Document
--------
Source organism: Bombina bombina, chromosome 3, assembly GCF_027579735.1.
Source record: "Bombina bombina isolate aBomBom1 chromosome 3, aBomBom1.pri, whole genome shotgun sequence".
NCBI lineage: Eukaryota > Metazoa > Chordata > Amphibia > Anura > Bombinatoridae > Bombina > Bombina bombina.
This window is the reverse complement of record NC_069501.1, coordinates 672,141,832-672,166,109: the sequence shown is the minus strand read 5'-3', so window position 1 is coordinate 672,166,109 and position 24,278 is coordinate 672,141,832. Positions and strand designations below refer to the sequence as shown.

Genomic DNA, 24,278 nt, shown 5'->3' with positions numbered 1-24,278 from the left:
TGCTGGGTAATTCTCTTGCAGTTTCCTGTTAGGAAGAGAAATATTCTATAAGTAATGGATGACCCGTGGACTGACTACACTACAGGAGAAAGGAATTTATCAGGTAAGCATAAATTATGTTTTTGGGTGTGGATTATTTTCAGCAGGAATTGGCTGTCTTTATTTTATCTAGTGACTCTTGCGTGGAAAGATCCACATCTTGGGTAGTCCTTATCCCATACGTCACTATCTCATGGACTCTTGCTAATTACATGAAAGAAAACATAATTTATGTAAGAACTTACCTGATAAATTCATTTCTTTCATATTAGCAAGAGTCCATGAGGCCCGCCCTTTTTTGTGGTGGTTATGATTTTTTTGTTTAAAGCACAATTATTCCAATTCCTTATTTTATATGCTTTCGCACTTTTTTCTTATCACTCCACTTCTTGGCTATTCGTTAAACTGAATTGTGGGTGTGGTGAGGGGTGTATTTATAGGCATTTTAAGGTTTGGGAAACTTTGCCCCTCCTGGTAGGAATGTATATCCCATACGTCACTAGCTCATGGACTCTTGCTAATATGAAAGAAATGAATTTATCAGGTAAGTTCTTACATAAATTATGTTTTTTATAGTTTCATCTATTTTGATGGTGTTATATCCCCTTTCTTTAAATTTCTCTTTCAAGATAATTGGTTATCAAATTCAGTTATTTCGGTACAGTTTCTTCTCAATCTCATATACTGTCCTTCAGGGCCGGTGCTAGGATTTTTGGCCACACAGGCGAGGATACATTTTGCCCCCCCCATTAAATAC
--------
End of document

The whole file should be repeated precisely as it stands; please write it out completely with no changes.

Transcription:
Source organism: Bombina bombina, chromosome 3, assembly GCF_027579735.1.
Source record: "Bombina bombina isolate aBomBom1 chromosome 3, aBomBom1.pri, whole genome shotgun sequence".
NCBI lineage: Eukaryota > Metazoa > Chordata > Amphibia > Anura > Bombinatoridae > Bombina > Bombina bombina.
This window is the reverse complement of record NC_069501.1, coordinates 672,141,832-672,166,109: the sequence shown is the minus strand read 5'-3', so window position 1 is coordinate 672,166,109 and position 24,278 is coordinate 672,141,832. Positions and strand designations below refer to the sequence as shown.

Genomic DNA, 24,278 nt, shown 5'->3' with positions numbered 1-24,278 from the left:
TGCTGGGTAATTCTCTTGCAGTTTCCTGTTAGGAAGAGAAATATTCTATAAGTAATGGATGACCCGTGGACTGACTACACTACAGGAGAAAGGAATTTATCAGGTAAGCATAAATTATGTTTTTGGGTGTGGATTATTTTCAGCAGGAATTGGCTGTCTTTATTTTATCTAGTGACTCTTGCGTGGAAAGATCCACATCTTGGGTAGTCCTTATCCCATACGTCACTATCTCATGGACTCTTGCTAATTACATGAAAGAAAACATAATTTATGTAAGAACTTACCTGATAAATTCATTTCTTTCATATTAGCAAGAGTCCATGAGGCCCGCCCTTTTTTGTGGTGGTTATGATTTTTTTGTTTAAAGCACAATTATTCCAATTCCTTATTTTATATGCTTTCGCACTTTTTTCTTATCACTCCACTTCTTGGCTATTCGTTAAACTGAATTGTGGGTGTGGTGAGGGGTGTATTTATAGGCATTTTAAGGTTTGGGAAACTTTGCCCCTCCTGGTAGGAATGTATATCCCATACGTCACTAGCTCATGGACTCTTGCTAATATGAAAGAAATGAATTTATCAGGTAAGTTCTTACATAAATTATGTTTTTTATAGTTTCATCTATTTTGATGGTGTTATATCCCCTTTCTTTAAATTTCTCTTTCAAGATAATTGGTTATCAAATTCAGTTATTTCGGTACAGTTTCTTCTCAATCTCATATACTGTCCTTCAGGGCCGGTGCTAGGATTTTTGGCCACACAGGCGAGGATACATTTTGCCCCCCCCATTAAATAC